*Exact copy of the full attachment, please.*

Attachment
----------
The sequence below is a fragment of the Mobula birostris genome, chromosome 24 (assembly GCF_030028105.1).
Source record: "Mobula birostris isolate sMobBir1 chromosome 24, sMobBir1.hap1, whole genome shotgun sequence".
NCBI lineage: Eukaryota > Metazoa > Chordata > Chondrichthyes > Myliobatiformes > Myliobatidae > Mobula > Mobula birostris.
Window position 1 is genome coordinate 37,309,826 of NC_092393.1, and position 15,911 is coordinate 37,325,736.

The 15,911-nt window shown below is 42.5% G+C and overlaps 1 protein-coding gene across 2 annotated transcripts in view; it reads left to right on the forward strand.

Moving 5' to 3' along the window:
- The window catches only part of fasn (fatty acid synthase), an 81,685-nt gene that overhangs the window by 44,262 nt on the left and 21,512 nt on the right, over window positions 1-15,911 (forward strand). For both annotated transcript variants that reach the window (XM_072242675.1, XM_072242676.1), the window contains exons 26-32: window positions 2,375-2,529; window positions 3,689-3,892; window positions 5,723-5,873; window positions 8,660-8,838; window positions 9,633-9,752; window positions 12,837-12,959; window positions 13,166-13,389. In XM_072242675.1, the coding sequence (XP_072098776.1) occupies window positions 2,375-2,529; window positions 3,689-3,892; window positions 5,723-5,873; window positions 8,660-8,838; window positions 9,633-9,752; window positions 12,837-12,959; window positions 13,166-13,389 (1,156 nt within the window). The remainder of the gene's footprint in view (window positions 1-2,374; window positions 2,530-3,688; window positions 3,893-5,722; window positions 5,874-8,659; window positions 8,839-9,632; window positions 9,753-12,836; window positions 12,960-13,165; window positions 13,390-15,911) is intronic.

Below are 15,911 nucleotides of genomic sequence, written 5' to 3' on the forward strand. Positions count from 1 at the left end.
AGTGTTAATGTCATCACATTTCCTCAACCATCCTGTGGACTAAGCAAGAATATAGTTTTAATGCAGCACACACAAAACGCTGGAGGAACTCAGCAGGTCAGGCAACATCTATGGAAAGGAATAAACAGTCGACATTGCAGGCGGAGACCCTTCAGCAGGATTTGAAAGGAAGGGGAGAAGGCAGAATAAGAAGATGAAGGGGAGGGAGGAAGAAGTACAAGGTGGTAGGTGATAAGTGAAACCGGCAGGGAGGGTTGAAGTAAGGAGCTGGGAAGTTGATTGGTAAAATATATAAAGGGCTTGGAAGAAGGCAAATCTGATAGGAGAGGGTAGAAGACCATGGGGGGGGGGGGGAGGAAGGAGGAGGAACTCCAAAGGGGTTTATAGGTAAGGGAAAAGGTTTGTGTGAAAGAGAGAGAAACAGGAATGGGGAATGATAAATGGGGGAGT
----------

The sequence below is a fragment of the Mobula birostris genome, chromosome 24 (assembly GCF_030028105.1).
Source record: "Mobula birostris isolate sMobBir1 chromosome 24, sMobBir1.hap1, whole genome shotgun sequence".
NCBI lineage: Eukaryota > Metazoa > Chordata > Chondrichthyes > Myliobatiformes > Myliobatidae > Mobula > Mobula birostris.
Window position 1 is genome coordinate 37,309,826 of NC_092393.1, and position 15,911 is coordinate 37,325,736.

The 15,911-nt window shown below is 42.5% G+C and overlaps 1 protein-coding gene across 2 annotated transcripts in view; it reads left to right on the forward strand.

Moving 5' to 3' along the window:
- The window catches only part of fasn (fatty acid synthase), an 81,685-nt gene that overhangs the window by 44,262 nt on the left and 21,512 nt on the right, over window positions 1-15,911 (forward strand). For both annotated transcript variants that reach the window (XM_072242675.1, XM_072242676.1), the window contains exons 26-32: window positions 2,375-2,529; window positions 3,689-3,892; window positions 5,723-5,873; window positions 8,660-8,838; window positions 9,633-9,752; window positions 12,837-12,959; window positions 13,166-13,389. In XM_072242675.1, the coding sequence (XP_072098776.1) occupies window positions 2,375-2,529; window positions 3,689-3,892; window positions 5,723-5,873; window positions 8,660-8,838; window positions 9,633-9,752; window positions 12,837-12,959; window positions 13,166-13,389 (1,156 nt within the window). The remainder of the gene's footprint in view (window positions 1-2,374; window positions 2,530-3,688; window positions 3,893-5,722; window positions 5,874-8,659; window positions 8,839-9,632; window positions 9,753-12,836; window positions 12,960-13,165; window positions 13,390-15,911) is intronic.

Below are 15,911 nucleotides of genomic sequence, written 5' to 3' on the forward strand. Positions count from 1 at the left end.
AGTGTTAATGTCATCACATTTCCTCAACCATCCTGTGGACTAAGCAAGAATATAGTTTTAATGCAGCACACACAAAACGCTGGAGGAACTCAGCAGGTCAGGCAACATCTATGGAAAGGAATAAACAGTCGACATTGCAGGCGGAGACCCTTCAGCAGGATTTGAAAGGAAGGGGAGAAGGCAGAATAAGAAGATGAAGGGGAGGGAGGAAGAAGTACAAGGTGGTAGGTGATAAGTGAAACCGGCAGGGAGGGTTGAAGTAAGGAGCTGGGAAGTTGATTGGTAAAATATATAAAGGGCTTGGAAGAAGGCAAATCTGATAGGAGAGGGTAGAAGACCATGGGGGGGGGGGGGAGGAAGGAGGAGGAACTCCAAAGGGGTTTATAGGTAAGGGAAAAGGTTTGTGTGAAAGAGAGAGAAACAGGAATGGGGAATGATAAATGGGGGAGT